Protesters gather in Wisconsin / photo: Julia Meuse
The vote on an anti-union bill in Wisconsin has been put on hold indefinitely as two Republicans and all of Wisconsin’s Senate Democrats failed to appear at the State Capitol in Madison. Democrats hold 14 of Wisconsin’s 33 Senate seats; for a vote to go forward for a vote, 20 members are required to be present, including at least one member from each party. By not reporting to the Capitol, Democrats reportedly hope to force Republicans to debate and negotiate elements of the bill.
The “Budget Repair Bill,” proposed by Governor Scott Walker on February 11, seeks to virtually eliminate the collective bargaining rights of 175,000 public-sector workers, including prison guards, childcare and healthcare workers at state-run facilities, and 106,000 teachers. Exemptions were made for police, highway patrol, and firefighter unions; the Chicago Tribune reports that the unions which were made exempt had, in 2010, endorsed Walker’s candidacy. Under the proposed legislation, public employees would be barred from union representation when negotiating benefits, hours and working conditions. They would, however, still be able to negotiate wages on an annual basis. Public workers’ contributions into their own pension and health insurance plans would nearly double and, according to the Governor’s February 11 press release, workers could be fired by state authorities if they “participate in an organized action to stop or slow work.”
Labor unions, state employees, teachers, and students have gathered in Madison since Tuesday in the tens of thousands to voice their opposition to Walker’s Budget Repair Bill. They are joined by members of police and firefighter unions who stand in solidarity with those who will be directly impacted by this legislation. Teachers’ and public workers’ unions WAEC and AFSCME advised their members to take part in a “sickout,” taking the day off from teaching in order to participate in the protests. Madison schools were closed on Thursday after roughly 1,000 teachers (over 40% of the district’s teachers) called in sick. Madison Superintendent Dan Nerad said that teachers who took the day off for medical reasons will be asked to provide proof of a medical issue.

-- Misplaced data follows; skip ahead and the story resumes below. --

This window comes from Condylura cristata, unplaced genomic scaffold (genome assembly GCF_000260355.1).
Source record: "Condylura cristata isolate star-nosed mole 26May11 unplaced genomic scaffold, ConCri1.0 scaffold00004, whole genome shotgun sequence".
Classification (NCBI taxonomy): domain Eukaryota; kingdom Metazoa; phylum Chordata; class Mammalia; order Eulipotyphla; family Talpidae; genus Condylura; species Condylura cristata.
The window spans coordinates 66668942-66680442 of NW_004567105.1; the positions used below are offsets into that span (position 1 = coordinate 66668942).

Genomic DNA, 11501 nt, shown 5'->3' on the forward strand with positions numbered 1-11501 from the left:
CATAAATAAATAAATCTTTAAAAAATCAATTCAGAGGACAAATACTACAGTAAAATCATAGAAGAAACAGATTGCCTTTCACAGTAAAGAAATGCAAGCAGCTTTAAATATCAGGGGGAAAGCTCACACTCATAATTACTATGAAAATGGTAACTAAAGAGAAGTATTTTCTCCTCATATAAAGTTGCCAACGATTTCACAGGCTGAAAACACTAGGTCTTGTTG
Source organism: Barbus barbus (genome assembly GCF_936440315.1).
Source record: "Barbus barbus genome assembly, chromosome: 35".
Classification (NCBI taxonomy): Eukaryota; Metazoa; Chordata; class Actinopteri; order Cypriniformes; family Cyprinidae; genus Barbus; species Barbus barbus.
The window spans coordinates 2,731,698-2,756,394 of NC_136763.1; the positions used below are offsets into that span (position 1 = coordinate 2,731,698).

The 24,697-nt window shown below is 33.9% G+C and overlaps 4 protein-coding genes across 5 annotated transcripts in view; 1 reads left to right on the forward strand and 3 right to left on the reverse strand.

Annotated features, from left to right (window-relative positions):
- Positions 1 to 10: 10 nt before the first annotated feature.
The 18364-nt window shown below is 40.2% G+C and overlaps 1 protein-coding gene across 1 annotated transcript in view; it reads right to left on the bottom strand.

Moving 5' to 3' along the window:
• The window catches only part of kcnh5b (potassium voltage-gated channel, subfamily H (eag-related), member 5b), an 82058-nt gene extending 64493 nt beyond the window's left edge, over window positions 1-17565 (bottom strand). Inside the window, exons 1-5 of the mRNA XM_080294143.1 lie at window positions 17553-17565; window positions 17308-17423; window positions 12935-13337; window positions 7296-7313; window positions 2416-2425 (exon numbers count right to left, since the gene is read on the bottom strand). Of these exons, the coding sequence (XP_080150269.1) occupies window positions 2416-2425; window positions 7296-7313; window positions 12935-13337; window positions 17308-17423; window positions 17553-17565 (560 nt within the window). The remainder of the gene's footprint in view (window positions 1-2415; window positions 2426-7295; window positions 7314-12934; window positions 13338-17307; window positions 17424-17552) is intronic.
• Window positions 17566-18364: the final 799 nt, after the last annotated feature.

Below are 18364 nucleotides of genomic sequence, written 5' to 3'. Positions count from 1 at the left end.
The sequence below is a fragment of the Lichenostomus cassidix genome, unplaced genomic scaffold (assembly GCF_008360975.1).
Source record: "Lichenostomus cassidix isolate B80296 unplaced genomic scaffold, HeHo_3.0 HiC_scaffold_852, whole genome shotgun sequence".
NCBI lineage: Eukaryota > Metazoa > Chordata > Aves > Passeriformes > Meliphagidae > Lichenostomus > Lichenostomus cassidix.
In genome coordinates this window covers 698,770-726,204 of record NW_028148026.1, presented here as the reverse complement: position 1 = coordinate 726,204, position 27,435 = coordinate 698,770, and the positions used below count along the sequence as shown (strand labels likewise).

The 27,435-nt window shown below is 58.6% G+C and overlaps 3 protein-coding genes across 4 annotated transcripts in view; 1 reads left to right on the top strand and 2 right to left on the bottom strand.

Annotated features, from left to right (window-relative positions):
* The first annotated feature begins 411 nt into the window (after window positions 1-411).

An estimated 25,000 people currently occupy the rotunda of the State Capitol. Workers protesting in Wisconsin this week have sparked protests in Ohio as well, where an estimated 3,800 public workers have gathered at the State Capitol in Columbus to voice opposition to a similar bill by Ohio Governor John Kasich. Bloomberg reports that in a telephone conversation between the two governors concerning the demonstrations, Walker advised Kasich, “Don’t blink.” Walker made headlines last week when he announced that the Wisconsin National Guard was prepared to respond to strikes, later clarified to mean that Guardsmen may be used to staff state prisons in the event of a strike.